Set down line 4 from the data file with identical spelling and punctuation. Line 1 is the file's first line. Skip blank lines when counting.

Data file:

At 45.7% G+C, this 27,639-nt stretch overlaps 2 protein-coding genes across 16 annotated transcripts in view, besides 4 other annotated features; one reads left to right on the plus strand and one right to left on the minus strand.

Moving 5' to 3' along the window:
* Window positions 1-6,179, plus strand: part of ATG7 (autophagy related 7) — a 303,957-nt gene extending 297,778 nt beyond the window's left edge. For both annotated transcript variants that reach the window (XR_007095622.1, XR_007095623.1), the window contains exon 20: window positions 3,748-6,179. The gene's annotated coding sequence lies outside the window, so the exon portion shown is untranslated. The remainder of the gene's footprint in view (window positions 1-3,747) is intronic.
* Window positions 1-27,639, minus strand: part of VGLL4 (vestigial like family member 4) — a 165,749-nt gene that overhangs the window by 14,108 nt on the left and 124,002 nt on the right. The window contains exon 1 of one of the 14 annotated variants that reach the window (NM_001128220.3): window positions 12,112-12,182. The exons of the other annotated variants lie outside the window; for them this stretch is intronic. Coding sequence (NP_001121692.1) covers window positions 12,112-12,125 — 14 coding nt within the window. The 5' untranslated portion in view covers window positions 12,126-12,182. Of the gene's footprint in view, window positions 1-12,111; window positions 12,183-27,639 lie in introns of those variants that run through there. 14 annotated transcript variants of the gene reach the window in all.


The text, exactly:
* Window positions 1-27,639, minus strand: part of VGLL4 (vestigial like family member 4) — a 165,749-nt gene that overhangs the window by 14,108 nt on the left and 124,002 nt on the right. The window contains exon 1 of one of the 14 annotated variants that reach the window (NM_001128220.3): window positions 12,112-12,182. The exons of the other annotated variants lie outside the window; for them this stretch is intronic. Coding sequence (NP_001121692.1) covers window positions 12,112-12,125 — 14 coding nt within the window. The 5' untranslated portion in view covers window positions 12,126-12,182. Of the gene's footprint in view, window positions 1-12,111; window positions 12,183-27,639 lie in introns of those variants that run through there. 14 annotated transcript variants of the gene reach the window in all.